But, as Meg Warner explores in her chapter on “Trauma through the lens of the Bible”, we are not left comfortless. The Bible is a book borne of devastating loss. The Hebrew Scriptures were put together in their present form in the aftermath of war, exile, and the destruction of Israel’s holiest places. God’s people cry out for justice; they wonder if their God has abandoned them. Much of the New Testament too was written after the destruction of the second temple in AD 70. The Bible provides an invaluable and tested resource for those seeking to express and heal their trauma. When I visited the area around Grenfell Tower a few months after the fire I found the walls of underpasses graffitied with quotes from Scripture, including the Beatitudes—”Blessed are those who mourn for they shall be comforted”—and Psalm 61—”Hear my cry Oh God; attend to my prayer. From the ends of the earth I cry unto thee when my heart is overwhelmed.”
The events of 2017 provided churches and other faith groups with many opportunities to reach out effectively and with compassion to their neighbours. But the authors note the danger of the church focussing so much on this role that it fails to recognise its own propensity to inflict trauma. Carla Grosch-Miller considers the trauma visited on congregations when a religious leader is found to have sexually abused a child or adult. Clergy abuse creates “spiritual havoc” among congregants who will question every sacred moment they have shared with the offender. Inadequate institutional responses to the abuse may compound the trauma. Grosch-Miller speaks of congregations being “in recovery” for years. “Afterpastors”, as they are known in the US, may find themselves the focus of displaced anger and mistrust. The job of guiding a church through the process involves giving clear information about what has happened, creating safe spaces in which people can express their feelings, and providing reassurance that those feelings are normal in the face of terrible reality.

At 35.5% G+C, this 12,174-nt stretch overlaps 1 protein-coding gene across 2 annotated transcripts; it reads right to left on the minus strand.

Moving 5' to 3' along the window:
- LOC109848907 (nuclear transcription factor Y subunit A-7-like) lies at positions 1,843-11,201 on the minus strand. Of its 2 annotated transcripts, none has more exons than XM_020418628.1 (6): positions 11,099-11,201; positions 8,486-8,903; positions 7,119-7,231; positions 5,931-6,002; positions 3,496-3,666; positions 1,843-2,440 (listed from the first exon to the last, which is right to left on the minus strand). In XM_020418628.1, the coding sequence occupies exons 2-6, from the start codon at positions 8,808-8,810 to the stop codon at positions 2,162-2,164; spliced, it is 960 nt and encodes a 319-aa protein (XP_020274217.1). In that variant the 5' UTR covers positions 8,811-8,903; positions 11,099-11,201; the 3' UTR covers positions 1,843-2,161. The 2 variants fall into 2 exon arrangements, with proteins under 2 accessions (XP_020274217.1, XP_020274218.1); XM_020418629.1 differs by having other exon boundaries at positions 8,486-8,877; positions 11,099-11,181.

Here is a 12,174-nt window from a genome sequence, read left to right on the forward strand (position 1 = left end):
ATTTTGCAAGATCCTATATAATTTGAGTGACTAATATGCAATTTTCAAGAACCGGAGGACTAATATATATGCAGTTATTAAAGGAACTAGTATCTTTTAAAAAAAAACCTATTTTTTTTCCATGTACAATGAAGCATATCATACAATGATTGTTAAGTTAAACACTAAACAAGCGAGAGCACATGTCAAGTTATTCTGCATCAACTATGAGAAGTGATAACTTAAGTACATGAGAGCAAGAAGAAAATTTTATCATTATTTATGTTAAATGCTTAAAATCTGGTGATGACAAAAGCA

The aim of recovery from trauma, we are reminded, is never to return to things as they were. But facing trauma has the potential to transform and to heal. A story which Grosch-Miller considers in the second chapter of the book, but which resurfaces several times in subsequent contributions, is that of a Manchester teenager who committed suicide because she felt that her church and God would not be able to accept her as gay. The response of the minister and congregation to that tragedy is offered as an example of the transformation that is possible when trauma is faced head on and allowed to reshape peoples’ understanding of Scripture, faith, and practice.
Healing trauma is not the work that the Church must get out of the way in order to get on with its core mission. Healing trauma is the Church’s core mission. Grosch-Miller quotes John Wall: “To be created in the image of a Creator is one way of saying that we are in part perpetually responding to furnish new moral worlds within the… complexity and tragedy of human life.” (John Wall, Moral Creativity: Paul Ricoeur and the Poetics of Possibility, OUP, 2005)